The crystallographers usually came in later and worked across the hall. Don spent most of his time, of course, in the crystallography side of the lab. But every once in a while he'd pop back into the biochemistry lab. My sense was that solving the HA structure was simultaneously stressful and exciting. They had crystals for quite some time and were methodically and (to me) painstakingly taking lots and lots and lots of pictures and analyzing lots and lots and lots of data. From my perspective Don and Ian (Wilson) had tremendous perseverance. One knew the structure was important and that it was bound to be interesting, but their drive saw it through.
By the way, I was thrilled to see the picture of the BHA crystal decorated with red blood cells on the website. I remember looking down the microscope in the tissue culture lab (in the basement) at those crystals. It was so exciting! It was also a fun time in the Gibbs lab. During my time in the lab some other notables (notable scientists and notable characters) worked with Don and Steve: Ian Wilson, Clarence Schutt, Art Olson, Jim Hogle, and Pamela Bjorkman (my last year). (We had some great bike rides and some great meals!)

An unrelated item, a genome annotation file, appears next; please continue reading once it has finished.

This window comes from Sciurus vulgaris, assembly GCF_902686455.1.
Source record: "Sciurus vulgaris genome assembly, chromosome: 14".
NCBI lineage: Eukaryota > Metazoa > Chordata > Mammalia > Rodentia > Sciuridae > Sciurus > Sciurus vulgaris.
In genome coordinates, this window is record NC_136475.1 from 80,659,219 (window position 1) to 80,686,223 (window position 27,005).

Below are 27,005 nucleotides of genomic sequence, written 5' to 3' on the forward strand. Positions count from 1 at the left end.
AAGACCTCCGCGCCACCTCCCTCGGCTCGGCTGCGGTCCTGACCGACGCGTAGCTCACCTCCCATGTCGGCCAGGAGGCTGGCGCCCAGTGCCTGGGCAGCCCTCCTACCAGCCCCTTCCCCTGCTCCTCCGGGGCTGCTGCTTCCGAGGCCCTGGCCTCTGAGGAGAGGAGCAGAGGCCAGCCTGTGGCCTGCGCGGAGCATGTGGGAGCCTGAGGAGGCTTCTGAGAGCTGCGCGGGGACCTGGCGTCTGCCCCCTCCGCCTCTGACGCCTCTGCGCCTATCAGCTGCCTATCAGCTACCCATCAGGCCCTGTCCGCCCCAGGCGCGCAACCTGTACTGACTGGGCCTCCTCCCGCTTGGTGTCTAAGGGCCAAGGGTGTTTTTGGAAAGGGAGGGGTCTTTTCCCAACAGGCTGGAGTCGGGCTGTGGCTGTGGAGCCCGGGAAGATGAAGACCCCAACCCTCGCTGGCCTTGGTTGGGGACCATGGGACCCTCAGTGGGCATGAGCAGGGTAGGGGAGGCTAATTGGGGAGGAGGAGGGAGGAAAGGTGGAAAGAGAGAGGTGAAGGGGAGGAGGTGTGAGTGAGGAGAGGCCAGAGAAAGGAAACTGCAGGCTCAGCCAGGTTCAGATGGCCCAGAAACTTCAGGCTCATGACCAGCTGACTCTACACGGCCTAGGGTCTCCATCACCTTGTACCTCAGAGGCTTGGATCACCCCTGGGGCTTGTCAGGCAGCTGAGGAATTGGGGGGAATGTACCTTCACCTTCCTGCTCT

My recollection is that the decision for me to go to London just evolved. We had heard that Mary-Jane Gething was also working on purifying Sendai F and somehow an arrangement was made for me to go to London to work with her. And so began a wonderful collaboration and friendship. London was wonderful! The lab (Mike Waterfield's) was wonderful! And the whole experience of being abroad and working in a "foreign" lab was wonderful! Mike's lab at the ICRF was a well-equipped protein chemistry lab with loads of columns and fraction collectors and protein sequencers. (This does mean protein sequencers, sequencing of nucleic acids to determine the amino acid sequence of a protein had not yet taken over.) It was bustling - in contrast to my quiet biochemistry lab in Gibbs. We also had loads of starting virus for purification. Virus preps (in eggs) were done on a much larger scale than we did in Don's lab. That was eye opening. Periodically I'd go to Mill Hill to see Don and John. It was usually timed for an egg prep day. There were thousands of eggs, trays stacked high. Whoever came into the lab got an egg punch or helped out in some way. It was quite a production.